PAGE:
2 – Insert the beveled end down the esophagus until it feels like it can’t go any further (don’t force it, remember the idea is that the shark survives this ordeal) then pull it out a little bit. This will allow the water you flush in during the next step to get up and around the tube in case any food is trapped against the outside of the tube.
3 – Flush the tube with water. Most ocean-going vessels have saltwater washdown hoses available that will work great for this, though in a pinch you can just dump water in from an available bucket, cup, whatever. Filling up to about the level of the mouth worked well for me.
4 – Get a mesh bag handy (I used Hubco geological sample bags) and hold it at the end of the tube still protruding out of the shark’s mouth (it helps to have someone else to hold the bag, but can be done by yourself in a pinch). Tilt the shark so the head and tube end are pointing down and the tube is going into the bag. At this point you should see some stomach contents tumble out. The mesh should filter out all the water and most of the slurry, leaving you with solid puke. Yum.
5 – Repeat steps 3 and 4 until you get three consecutive flushes with nothing new coming out. At this point you might also be able to look down into the tube and see if anything is stuck either inside or at the end in the stomach. On the last flush, hold the shark facing straight down and pull the tube downward to get it out. Sometimes I would shake the shark to help loosen any last bits. You might be surprised how many massive chunks of prey don’t come completely out until this step.
6 – Let the shark go. Depending on the species, it may be worth running some water over the gills before release.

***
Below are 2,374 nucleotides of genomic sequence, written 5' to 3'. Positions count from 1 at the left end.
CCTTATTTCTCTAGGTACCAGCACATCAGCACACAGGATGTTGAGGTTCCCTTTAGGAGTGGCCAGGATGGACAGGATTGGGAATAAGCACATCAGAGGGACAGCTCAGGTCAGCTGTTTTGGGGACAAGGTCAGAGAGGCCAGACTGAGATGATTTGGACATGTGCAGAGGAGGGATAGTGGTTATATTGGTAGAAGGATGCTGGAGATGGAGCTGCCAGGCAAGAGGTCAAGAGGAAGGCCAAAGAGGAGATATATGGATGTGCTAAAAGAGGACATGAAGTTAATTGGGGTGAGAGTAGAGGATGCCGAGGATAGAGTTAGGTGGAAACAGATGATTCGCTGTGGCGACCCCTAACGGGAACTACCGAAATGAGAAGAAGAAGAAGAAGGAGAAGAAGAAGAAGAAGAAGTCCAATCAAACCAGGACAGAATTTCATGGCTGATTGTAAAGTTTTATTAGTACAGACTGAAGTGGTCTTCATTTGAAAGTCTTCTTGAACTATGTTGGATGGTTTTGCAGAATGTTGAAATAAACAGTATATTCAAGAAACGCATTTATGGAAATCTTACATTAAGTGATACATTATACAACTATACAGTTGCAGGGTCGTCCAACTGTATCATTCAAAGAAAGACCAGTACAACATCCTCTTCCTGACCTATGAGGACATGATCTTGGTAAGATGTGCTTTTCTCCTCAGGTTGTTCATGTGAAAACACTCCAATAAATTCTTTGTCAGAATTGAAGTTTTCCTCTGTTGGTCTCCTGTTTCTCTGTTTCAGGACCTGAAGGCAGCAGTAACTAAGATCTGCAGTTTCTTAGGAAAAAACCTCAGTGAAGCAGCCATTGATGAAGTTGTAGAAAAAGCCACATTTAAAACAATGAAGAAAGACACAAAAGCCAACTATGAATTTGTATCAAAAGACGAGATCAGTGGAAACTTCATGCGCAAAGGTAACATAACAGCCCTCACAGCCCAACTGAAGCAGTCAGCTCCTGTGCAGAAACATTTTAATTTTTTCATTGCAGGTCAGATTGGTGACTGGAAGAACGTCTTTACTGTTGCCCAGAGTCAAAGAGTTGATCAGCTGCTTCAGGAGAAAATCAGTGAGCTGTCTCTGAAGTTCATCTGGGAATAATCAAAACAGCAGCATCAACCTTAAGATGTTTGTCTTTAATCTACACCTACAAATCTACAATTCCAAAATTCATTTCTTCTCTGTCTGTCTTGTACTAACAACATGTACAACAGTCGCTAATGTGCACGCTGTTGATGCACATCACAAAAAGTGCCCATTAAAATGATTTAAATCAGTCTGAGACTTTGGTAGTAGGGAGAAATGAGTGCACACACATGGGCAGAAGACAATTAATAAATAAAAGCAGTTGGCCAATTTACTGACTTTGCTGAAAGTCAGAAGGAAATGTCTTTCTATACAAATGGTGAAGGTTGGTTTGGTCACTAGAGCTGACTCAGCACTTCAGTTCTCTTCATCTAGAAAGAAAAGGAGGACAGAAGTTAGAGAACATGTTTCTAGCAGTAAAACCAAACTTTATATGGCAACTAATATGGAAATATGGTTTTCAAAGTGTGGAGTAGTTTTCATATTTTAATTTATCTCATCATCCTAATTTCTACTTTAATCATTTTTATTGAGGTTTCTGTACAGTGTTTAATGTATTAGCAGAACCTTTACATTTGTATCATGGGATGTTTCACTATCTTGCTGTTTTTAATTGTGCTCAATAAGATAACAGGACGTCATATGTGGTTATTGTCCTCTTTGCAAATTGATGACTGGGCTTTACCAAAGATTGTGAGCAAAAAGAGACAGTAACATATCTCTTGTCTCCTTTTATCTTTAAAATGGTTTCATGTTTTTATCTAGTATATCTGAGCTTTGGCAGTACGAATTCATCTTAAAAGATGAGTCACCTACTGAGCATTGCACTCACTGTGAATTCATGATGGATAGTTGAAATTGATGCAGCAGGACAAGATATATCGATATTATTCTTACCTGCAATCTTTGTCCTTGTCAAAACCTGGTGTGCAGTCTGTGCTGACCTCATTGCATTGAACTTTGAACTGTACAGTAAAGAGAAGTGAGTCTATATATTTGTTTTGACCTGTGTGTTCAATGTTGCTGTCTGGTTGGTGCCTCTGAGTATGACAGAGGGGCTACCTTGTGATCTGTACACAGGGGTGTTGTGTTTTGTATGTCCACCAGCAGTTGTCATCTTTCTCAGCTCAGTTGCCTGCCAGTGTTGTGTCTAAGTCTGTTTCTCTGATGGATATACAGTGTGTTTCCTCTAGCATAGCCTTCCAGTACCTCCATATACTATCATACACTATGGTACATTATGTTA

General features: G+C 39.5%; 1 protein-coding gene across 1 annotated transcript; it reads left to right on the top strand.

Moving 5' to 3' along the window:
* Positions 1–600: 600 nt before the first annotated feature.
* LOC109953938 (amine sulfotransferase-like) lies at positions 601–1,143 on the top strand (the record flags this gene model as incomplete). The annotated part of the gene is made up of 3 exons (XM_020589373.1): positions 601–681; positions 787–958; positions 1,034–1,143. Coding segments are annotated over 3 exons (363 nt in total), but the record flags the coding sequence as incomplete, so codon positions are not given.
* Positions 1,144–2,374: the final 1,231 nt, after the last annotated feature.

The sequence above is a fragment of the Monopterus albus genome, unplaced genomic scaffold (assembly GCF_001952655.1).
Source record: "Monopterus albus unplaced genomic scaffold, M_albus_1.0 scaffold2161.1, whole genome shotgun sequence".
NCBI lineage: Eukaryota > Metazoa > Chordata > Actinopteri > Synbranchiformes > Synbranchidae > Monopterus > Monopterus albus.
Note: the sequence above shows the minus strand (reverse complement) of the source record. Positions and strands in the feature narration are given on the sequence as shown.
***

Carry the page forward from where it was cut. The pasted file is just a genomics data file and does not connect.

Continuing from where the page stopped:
Unfortunately, during my study it was necessary to cut the sharks open to determine how much food was left in the stomach post-lavage. Sacrificed sharks were sub-sampled from the lavaged sharks, and I tried to keep the mortality down to as few as possible while still getting conclusive results. The deaths of these sharks were not in vain: thanks to their sacrifice the efficiency of this nonlethal method can be confidently cited. Within hours of announcing that this paper was available I had half a dozen fellow shark researchers asking for copies so they could justify using the puke method for their diet studies. With any luck this will catch on and large-scale diet studies can be conducted without killing the sharks. Just trying to do my part.
The effectiveness of the tube lavage method became glaringly obvious during the captive feeding study I conducted back in March. By getting the stomach contents nonlethally, I was able to run multiple trials with the same dogfish, and not a single shark perished from the method. The sharks involved in that study are now swimming around somewhere in the Northwest Atlantic and with any luck their contribution to science will be showing up in another published paper.
Thanks to everyone, shark or human, who made this paper possible. If you’d like to cite it (and please do, several times), here you go:
Charles W. Bangley, Roger A. Rulifson, & Anthony S. Overton (2013). Evaluating the Efficiency of Flushed Stomach-tube Lavage for Collecting Stomach Contents from Dogfish Sharks Southeastern Naturalist, 12 (3), 523-533 DOI: 10.1656/058.012.0305